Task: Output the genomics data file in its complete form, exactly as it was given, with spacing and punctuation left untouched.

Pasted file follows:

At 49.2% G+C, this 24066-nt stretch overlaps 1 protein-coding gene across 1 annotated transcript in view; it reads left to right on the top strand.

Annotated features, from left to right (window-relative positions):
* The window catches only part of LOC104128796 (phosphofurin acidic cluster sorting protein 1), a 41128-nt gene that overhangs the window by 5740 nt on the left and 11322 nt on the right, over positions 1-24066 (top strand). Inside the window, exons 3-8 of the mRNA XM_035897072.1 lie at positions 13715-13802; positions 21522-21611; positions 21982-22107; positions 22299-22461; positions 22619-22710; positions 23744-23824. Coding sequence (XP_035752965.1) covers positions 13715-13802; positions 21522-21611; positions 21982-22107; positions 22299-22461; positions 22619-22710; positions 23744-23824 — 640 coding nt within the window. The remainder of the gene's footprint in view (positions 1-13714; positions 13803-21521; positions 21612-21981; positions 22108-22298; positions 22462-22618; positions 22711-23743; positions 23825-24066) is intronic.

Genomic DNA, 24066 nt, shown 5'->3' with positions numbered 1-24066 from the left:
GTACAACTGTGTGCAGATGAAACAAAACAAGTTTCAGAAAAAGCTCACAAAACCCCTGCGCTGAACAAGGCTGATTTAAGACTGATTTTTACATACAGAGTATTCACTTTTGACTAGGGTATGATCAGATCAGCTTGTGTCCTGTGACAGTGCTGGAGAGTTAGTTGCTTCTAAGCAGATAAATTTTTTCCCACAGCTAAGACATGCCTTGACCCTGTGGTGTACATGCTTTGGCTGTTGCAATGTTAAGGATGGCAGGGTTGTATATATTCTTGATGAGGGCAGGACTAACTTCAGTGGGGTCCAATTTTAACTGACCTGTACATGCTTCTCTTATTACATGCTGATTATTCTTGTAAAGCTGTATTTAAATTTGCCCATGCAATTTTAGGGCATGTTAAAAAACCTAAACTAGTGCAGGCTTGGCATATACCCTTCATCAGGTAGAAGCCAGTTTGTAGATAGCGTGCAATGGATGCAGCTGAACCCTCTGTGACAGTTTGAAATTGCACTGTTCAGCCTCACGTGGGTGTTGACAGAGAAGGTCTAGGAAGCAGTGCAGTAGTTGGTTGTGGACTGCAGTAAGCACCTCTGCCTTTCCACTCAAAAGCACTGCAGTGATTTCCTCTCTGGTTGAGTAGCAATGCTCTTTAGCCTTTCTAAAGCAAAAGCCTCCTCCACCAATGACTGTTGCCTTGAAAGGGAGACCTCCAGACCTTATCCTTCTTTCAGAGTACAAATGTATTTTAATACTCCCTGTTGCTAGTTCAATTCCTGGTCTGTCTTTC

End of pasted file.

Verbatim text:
At 49.2% G+C, this 24066-nt stretch overlaps 1 protein-coding gene across 1 annotated transcript in view; it reads left to right on the top strand.

Annotated features, from left to right (window-relative positions):
* The window catches only part of LOC104128796 (phosphofurin acidic cluster sorting protein 1), a 41128-nt gene that overhangs the window by 5740 nt on the left and 11322 nt on the right, over positions 1-24066 (top strand). Inside the window, exons 3-8 of the mRNA XM_035897072.1 lie at positions 13715-13802; positions 21522-21611; positions 21982-22107; positions 22299-22461; positions 22619-22710; positions 23744-23824. Coding sequence (XP_035752965.1) covers positions 13715-13802; positions 21522-21611; positions 21982-22107; positions 22299-22461; positions 22619-22710; positions 23744-23824 — 640 coding nt within the window. The remainder of the gene's footprint in view (positions 1-13714; positions 13803-21521; positions 21612-21981; positions 22108-22298; positions 22462-22618; positions 22711-23743; positions 23825-24066) is intronic.

Genomic DNA, 24066 nt, shown 5'->3' with positions numbered 1-24066 from the left:
GTACAACTGTGTGCAGATGAAACAAAACAAGTTTCAGAAAAAGCTCACAAAACCCCTGCGCTGAACAAGGCTGATTTAAGACTGATTTTTACATACAGAGTATTCACTTTTGACTAGGGTATGATCAGATCAGCTTGTGTCCTGTGACAGTGCTGGAGAGTTAGTTGCTTCTAAGCAGATAAATTTTTTCCCACAGCTAAGACATGCCTTGACCCTGTGGTGTACATGCTTTGGCTGTTGCAATGTTAAGGATGGCAGGGTTGTATATATTCTTGATGAGGGCAGGACTAACTTCAGTGGGGTCCAATTTTAACTGACCTGTACATGCTTCTCTTATTACATGCTGATTATTCTTGTAAAGCTGTATTTAAATTTGCCCATGCAATTTTAGGGCATGTTAAAAAACCTAAACTAGTGCAGGCTTGGCATATACCCTTCATCAGGTAGAAGCCAGTTTGTAGATAGCGTGCAATGGATGCAGCTGAACCCTCTGTGACAGTTTGAAATTGCACTGTTCAGCCTCACGTGGGTGTTGACAGAGAAGGTCTAGGAAGCAGTGCAGTAGTTGGTTGTGGACTGCAGTAAGCACCTCTGCCTTTCCACTCAAAAGCACTGCAGTGATTTCCTCTCTGGTTGAGTAGCAATGCTCTTTAGCCTTTCTAAAGCAAAAGCCTCCTCCACCAATGACTGTTGCCTTGAAAGGGAGACCTCCAGACCTTATCCTTCTTTCAGAGTACAAATGTATTTTAATACTCCCTGTTGCTAGTTCAATTCCTGGTCTGTCTTTC